How to Become a Magistrate or Judge in South Carolina
- 1). Complete your undergraduate education. Acceptance into most law schools requires the applicant to have a bachelor's degree. Applicants from all undergraduate majors are accepted.
- 2). Apply for and get accepted to an American Bar Association-approved law school. Once accepted, spend three years in law school culminating in a Juris Doctorate degree.
- 3). Practice law in South Carolina. A judicial candidate must have been licensed to practice law for at least eight years and been a resident of South Carolina for at least the past five years. A candidate must also be a United States citizen and at least 32.
- 4). Submit an application for a vacant position to the Judicial Merit Selection Commission. The commission screens candidates for judge in South Carolina and reports the findings to the General Assembly. The screening process will include inquiry into the applicant's credentials, performance as an attorney, credit record and background record, as well as both public and private interviews.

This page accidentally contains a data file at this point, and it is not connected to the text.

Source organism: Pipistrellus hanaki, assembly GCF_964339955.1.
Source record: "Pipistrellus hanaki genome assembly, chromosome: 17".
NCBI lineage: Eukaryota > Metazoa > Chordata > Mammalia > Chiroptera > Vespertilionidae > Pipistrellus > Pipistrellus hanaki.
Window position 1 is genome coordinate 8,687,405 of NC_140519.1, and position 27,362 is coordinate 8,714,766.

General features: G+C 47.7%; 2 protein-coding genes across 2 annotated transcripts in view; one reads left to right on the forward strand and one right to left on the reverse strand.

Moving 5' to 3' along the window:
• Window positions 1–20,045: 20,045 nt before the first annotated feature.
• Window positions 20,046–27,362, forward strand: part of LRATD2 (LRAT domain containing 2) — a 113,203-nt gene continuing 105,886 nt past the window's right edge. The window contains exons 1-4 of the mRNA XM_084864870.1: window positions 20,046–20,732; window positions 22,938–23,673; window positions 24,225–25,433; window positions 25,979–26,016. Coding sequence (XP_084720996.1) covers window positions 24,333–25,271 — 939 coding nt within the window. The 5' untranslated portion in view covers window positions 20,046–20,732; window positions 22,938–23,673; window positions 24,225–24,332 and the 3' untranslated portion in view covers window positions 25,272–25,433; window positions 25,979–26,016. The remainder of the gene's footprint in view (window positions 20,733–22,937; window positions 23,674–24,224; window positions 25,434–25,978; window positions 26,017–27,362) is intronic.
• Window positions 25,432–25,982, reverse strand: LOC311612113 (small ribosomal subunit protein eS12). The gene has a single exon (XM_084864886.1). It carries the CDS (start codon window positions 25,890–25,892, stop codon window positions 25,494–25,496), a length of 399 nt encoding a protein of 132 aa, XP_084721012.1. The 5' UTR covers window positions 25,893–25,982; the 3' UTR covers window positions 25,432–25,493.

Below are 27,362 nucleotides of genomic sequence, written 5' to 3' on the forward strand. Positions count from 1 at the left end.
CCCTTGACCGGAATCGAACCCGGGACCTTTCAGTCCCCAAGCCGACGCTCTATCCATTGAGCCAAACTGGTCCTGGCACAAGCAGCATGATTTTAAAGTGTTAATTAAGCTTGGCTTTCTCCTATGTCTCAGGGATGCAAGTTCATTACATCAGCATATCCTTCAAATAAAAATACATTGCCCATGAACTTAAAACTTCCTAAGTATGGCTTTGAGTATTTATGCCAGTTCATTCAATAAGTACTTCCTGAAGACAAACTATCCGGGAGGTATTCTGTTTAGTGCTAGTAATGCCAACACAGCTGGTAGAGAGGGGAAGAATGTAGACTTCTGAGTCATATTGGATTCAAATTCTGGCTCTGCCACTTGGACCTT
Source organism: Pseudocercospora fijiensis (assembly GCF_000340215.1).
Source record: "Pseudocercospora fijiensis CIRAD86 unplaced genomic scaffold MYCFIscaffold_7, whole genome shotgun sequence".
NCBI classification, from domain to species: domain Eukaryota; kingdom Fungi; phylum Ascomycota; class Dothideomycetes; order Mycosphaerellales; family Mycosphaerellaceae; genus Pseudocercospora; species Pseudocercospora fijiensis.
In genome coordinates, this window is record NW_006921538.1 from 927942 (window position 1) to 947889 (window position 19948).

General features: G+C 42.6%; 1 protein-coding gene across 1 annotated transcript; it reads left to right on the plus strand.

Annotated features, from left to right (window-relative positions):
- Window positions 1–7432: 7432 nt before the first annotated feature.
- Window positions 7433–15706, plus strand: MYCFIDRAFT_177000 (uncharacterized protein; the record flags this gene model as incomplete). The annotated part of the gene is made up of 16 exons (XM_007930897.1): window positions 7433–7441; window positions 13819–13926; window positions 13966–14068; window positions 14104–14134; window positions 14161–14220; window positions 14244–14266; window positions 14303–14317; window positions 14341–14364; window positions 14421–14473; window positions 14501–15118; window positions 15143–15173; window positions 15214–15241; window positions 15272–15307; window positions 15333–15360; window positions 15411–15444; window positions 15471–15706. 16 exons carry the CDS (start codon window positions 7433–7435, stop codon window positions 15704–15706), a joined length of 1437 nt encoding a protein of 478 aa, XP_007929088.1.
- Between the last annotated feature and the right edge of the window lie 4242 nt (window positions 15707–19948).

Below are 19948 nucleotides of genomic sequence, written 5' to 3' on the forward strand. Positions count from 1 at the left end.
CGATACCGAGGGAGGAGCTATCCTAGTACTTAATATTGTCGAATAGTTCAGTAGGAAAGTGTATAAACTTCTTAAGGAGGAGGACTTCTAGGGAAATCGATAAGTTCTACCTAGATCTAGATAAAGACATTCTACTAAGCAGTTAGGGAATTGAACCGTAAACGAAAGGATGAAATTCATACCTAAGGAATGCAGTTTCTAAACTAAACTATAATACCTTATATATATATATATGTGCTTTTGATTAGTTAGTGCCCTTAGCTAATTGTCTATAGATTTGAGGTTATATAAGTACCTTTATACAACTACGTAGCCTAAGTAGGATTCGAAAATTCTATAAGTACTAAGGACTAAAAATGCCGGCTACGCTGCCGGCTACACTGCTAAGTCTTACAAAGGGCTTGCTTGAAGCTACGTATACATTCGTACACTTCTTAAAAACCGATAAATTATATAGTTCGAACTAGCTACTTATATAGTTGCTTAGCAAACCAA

- 5). Win election in front of the General Assembly. Once a candidate has been screened and found appropriate for the position of judge, his name is passed on to the South Carolina General Assembly. The last step in the process is to receive the majority vote in the General Assembly.
- 1). Complete a bachelor's degree. All candidates for a magistrate position in South Carolina must have a bachelor's degree in the field of her choice.
- 2). Pass an eligibility test. The South Carolina Judicial Department Court Administration maintains information on when and where the eligibility test is given as well as practice materials. Court administration may be reached by calling 803-734-1800.
- 3). Obtain a recommendation from the county senatorial delegation in the county where you wish to become a magistrate. A list of county delegations can be found on the South Carolina Legislature website.
- 4). Accept an appointment by the governor. All South Carolina magistrates are appointed by the governor after a recommendation by the county senatorial delegation.